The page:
2. What makes the FASt unique?
The FASt is based in Flint, which is a diverse community. Most genetic studies do not include a diverse mix of study subjects. In addition, the FASt is unique because it includes very in-depth environmental information for multiple generations.
3. What is FCHES?
FCHES stands for Flint Center for Health Equity Solutions. The center’s work is community based participatory research devoted to detecting health disparities and establishing health equity solutions.
4. What is the IRB?
The Institutional Review Board is in East Lansing. It protects people who agree to be a part of research projects, their information and the overall integrity of the study.
5. Why is this research important?
Our research is extremely important because there we need evidence of the status of health in Flint. Particularly after the water crisis, documentation is required. The only way to prove the need for increased public health services is to have solid research evidence.
6. Why did you choose me?
We chose random households throughout Flint neighborhoods so that we can have all areas and all people adequately represented.
7. How many people are involved in this study?
We seek to recruit 400 households total in the study, and we seek to have 1000 residents participate.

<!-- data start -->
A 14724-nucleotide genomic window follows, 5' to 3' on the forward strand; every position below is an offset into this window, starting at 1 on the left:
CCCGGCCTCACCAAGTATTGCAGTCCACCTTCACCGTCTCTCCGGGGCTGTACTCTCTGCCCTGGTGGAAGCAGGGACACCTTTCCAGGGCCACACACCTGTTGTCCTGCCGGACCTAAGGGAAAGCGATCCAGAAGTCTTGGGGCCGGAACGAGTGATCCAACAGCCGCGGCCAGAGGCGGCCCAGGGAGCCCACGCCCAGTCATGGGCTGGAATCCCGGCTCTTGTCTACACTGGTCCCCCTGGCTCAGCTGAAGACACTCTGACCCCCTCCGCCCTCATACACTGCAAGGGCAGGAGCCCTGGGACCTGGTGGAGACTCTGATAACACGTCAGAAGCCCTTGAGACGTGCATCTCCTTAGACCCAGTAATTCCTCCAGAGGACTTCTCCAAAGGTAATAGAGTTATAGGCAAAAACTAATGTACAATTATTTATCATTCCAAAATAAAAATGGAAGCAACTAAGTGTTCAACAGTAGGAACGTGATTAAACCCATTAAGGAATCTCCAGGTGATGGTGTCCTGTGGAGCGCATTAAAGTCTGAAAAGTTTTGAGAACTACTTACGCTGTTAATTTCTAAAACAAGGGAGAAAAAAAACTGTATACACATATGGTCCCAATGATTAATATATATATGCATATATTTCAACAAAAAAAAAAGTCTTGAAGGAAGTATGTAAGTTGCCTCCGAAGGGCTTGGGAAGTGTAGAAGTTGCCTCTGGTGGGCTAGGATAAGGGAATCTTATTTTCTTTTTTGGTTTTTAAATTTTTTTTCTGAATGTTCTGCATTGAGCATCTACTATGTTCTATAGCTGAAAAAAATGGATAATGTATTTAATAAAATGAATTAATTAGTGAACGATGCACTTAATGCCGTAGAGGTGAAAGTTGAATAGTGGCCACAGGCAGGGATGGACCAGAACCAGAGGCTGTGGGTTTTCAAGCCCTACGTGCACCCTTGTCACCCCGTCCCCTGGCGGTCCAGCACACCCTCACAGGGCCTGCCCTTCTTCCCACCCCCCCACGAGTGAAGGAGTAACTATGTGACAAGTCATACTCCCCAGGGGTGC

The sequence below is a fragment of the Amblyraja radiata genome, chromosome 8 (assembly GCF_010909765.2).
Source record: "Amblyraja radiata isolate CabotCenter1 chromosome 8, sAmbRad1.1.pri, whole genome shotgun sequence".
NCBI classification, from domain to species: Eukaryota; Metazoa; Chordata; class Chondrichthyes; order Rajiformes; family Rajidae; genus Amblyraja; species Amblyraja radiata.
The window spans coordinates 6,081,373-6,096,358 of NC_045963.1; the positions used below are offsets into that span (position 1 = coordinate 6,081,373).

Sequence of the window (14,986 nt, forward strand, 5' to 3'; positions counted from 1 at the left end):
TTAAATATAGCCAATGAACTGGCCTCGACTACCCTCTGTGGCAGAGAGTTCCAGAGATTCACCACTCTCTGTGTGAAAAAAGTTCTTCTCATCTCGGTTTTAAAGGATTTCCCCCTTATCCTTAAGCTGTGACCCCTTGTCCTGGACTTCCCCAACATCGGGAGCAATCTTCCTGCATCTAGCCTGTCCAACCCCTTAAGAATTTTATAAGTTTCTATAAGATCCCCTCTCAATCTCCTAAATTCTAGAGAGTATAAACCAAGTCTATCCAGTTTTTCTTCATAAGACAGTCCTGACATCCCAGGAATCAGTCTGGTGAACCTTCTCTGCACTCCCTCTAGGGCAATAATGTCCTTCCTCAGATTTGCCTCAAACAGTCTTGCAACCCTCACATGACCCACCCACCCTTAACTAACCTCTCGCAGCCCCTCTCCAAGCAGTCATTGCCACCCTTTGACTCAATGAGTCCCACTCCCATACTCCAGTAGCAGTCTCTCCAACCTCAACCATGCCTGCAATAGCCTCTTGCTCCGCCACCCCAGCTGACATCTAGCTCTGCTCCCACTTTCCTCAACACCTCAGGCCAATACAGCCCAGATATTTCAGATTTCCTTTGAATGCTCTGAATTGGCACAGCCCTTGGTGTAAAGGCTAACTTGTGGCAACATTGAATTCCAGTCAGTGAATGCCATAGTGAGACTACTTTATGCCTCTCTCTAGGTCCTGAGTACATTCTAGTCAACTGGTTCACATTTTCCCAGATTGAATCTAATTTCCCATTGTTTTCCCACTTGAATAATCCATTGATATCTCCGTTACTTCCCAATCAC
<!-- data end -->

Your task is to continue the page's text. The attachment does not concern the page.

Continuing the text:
8. Why should I participate?
You and your family should participate because we need an honest account of what life is like in Flint and who lives here. We want the story of Flint to be told by Flintstones. You are an important part of the story. The results of this study will determine our ability to advocate for services for this and future generations.
9. Why is it important that children are involved in this survey?
Children are a necessary voice in all community stories. We need to understand the way children are experiencing education and health habits, and how health practices are being passed down from generation to generation.
10. Can I give invites friends or family to be in study?
All participating residents are selected at random. We will only survey the people living in selected homes. The invitation to participate is not transferable to people in other homes.
11. Is there any cost to me?
No, there is no cost for residents to participate.
12. Are the research staff from Flint?
Yes, 810 Cornerstones are from Flint. You can read more about the Cornerstone that visits you at our website.
13. Do I get compensated for my time?
Yes, there is monetary compensation for each family member’s time.